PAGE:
What your breast looks like after surgery
How your breast will look after surgery depends on the type of surgery that you have, as well as the size of your breast and your body shape. It can take up to a few weeks for any bruising and swelling of the surgery area to go away.
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Changes after surgery
After breast-conserving surgery – The size and position of the scar will depend on how much tissue is removed. The scar will usually be less than 10 cm and near where the cancer was or along the areola. But this can vary depending on your breast size and how much cancer needs to be removed. It can also change if you need to have further surgery to remove more tissue. If a larger area needs to be removed, surgical techniques known as oncoplastic surgery can reshape the breast after breast-conserving surgery.
After a mastectomy – The scar will be across the skin of the chest. If you have surgery to the lymph nodes, the scar will also be in the armpit. At first the scar will be firm, slightly raised and red. Over the next few months, it will flatten and fade.
Impact on self-esteem – Scars or changes to how your breast looks can affect how you feel about yourself (self-image and self-esteem). It’s common to feel a sense of loss if you’ve had a mastectomy (or part of your breast removed), and you may find that your sense of femininity or sense of identity has been affected.
Seeking support – Talking to someone who has had breast cancer surgery can be helpful. Cancer Council’s Cancer Connect program may be able to link you to others who’ve had a similar experience. Speaking with a counsellor or psychologist for emotional support and coping strategies can also help. Call Cancer Council 13 11 20 for details.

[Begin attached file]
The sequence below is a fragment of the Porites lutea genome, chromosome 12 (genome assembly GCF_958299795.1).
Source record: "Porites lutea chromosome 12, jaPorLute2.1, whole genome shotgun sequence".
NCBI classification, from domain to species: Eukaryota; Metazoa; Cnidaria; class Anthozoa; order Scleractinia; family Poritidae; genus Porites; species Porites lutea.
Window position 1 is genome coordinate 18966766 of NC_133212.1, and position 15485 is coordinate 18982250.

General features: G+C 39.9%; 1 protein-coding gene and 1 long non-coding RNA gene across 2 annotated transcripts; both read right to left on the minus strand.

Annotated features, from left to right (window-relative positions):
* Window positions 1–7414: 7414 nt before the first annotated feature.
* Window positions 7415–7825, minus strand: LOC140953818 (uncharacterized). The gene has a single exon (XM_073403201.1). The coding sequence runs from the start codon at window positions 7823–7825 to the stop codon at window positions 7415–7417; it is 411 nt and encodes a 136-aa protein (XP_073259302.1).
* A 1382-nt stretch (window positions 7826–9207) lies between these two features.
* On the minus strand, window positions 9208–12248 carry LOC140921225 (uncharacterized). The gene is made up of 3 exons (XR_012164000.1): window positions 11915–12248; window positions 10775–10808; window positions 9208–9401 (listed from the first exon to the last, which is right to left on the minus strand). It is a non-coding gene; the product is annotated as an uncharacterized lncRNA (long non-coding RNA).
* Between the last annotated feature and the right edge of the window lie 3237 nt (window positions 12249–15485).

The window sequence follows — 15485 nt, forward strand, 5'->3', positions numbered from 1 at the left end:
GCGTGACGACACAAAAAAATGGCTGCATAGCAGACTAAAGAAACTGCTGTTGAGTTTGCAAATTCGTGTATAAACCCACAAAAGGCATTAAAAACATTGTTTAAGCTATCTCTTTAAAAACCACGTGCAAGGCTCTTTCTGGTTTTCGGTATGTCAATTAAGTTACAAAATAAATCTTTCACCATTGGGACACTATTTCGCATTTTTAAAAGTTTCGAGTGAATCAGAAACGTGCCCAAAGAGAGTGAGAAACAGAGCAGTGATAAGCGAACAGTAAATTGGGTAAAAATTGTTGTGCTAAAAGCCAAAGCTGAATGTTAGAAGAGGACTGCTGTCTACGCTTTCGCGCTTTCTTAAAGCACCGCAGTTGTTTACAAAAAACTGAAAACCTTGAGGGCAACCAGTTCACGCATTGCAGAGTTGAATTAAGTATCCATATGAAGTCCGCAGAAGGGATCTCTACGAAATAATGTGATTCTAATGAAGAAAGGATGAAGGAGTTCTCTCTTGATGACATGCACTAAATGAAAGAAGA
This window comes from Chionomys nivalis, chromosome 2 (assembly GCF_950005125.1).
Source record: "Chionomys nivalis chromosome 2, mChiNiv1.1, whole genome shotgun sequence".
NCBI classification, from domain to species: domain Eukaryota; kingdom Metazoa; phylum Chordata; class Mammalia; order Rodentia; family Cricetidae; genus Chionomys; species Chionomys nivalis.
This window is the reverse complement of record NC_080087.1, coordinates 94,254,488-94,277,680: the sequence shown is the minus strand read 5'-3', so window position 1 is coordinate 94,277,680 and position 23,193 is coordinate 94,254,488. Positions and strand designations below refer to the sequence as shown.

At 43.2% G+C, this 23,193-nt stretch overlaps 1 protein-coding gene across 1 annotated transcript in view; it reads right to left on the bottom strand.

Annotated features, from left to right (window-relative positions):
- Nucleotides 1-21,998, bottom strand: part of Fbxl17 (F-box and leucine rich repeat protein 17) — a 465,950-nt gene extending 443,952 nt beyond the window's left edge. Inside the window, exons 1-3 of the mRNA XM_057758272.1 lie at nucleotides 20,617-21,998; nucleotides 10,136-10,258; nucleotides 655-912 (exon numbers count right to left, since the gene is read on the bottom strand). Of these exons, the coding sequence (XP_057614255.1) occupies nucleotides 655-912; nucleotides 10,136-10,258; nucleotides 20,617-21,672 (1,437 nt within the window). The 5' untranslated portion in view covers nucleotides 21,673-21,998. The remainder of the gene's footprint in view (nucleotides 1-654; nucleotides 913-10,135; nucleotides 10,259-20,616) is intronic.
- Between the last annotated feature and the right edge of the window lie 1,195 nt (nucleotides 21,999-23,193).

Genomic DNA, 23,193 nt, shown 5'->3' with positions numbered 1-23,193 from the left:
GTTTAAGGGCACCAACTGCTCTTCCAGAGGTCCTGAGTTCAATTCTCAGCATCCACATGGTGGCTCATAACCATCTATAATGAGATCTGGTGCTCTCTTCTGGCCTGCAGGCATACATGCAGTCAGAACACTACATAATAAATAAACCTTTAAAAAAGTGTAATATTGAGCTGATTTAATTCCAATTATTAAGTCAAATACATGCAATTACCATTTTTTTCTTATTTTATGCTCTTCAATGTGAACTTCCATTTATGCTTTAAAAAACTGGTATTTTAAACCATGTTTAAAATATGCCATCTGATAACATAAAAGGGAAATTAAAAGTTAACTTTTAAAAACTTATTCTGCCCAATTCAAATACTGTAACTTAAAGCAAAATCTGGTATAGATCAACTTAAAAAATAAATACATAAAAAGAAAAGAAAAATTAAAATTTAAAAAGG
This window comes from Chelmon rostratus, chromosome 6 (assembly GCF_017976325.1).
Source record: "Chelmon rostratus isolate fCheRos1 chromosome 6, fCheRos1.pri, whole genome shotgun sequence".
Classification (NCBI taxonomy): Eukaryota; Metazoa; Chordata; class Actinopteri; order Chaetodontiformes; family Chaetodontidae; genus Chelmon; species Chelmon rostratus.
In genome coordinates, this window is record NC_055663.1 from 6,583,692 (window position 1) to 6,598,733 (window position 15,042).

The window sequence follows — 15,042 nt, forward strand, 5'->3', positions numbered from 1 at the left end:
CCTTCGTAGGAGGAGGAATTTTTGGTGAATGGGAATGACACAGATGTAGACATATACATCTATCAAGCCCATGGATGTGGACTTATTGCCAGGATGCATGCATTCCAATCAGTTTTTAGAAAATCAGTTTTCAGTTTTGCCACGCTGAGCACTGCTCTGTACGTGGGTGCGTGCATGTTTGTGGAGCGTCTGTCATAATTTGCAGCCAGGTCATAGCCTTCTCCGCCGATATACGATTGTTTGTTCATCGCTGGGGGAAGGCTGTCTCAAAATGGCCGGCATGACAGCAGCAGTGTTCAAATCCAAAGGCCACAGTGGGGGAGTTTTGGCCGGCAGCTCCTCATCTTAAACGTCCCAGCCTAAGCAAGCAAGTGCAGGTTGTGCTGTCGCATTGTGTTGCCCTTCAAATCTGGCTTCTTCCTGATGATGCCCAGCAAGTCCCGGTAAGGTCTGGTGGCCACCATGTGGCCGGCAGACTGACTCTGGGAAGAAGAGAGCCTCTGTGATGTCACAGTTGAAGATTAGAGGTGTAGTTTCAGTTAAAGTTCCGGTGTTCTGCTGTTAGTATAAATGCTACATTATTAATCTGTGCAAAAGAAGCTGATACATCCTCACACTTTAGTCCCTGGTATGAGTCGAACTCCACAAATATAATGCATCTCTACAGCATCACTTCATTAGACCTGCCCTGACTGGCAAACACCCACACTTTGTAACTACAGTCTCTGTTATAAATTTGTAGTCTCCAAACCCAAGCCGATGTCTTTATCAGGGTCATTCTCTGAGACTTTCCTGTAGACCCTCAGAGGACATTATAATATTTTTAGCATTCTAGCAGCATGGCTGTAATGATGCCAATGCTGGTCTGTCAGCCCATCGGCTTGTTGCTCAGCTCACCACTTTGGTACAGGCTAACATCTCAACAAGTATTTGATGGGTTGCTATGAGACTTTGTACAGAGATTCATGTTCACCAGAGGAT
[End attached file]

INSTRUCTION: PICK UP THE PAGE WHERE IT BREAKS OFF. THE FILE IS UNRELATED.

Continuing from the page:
What your breast looks like after surgery will vary from person to person, and depend on the type of breast surgery and how much tissue is removed.
The pictures below give some examples, however, ask your surgeon for more photographs to help you choose the surgery that’s right for you.
Two years after surgery to left breast. The scar can still be seen but has healed and faded a little. The size of the scar varies but can be around 10cms. The surgery was followed by radiation therapy.
Left breast removed, with no reconstruction. All possible breast tissue has been removed and the scar runs horizontally across the chest wall. This photo is some time after surgery and shows results once the scar has healed.
Nipple-sparing mastectomy with implant reconstruction
Left breast removed with a nipple-sparing mastectomy, followed by reconstruction us an implant. If it is not possible to keep the nipple, there is the option of having a nipple
Mastectomy with a flap reconstruction
Right breast removed, followed by a breast reconstruction using tissue from the back. Tissue from the abdomen, buttock or thigh can also be used for a reconstruction. You can choose to have a nipple reconstruction later.
Podcast: Coping with a Cancer Diagnosis
A/Prof Elisabeth Elder, Specialist Breast Surgeon, Westmead Breast Cancer Institute and The University of Sydney, NSW; Collette Butler, Clinical Nurse Consultant and McGrath Breast Care Nurse, Cancer Support Centre, Launceston, TAS; Tania Cercone, Consumer; Kate Cox, 13 11 20 Consultant, Cancer Council SA; Dr Marcus Dreosti, Radiation Oncologist and Medical Director, GenesisCare, SA; Dr Susan Fraser, Breast Physician, Cairns Hospital and Marlin Coast Surgery Cairns, QLD; Dr Hilda High, Genetic Oncologist, Sydney Cancer Genetics, NSW; Prof David W Kissane AC, Chair of Palliative Medicine Research, The University of Notre Dame Australia, and St Vincent’s Hospital Sydney, NSW; Prof Sherene Loi, Medical Oncologist, Peter MacCallum Cancer Centre, VIC; Dr W Kevin Patterson, Medical Oncologist, Adelaide Oncology and Haematology, SA; Angela Thomas, Consumer; Iwa Yeung, Physiotherapist, Princess Alexandra Hospital, QLD.
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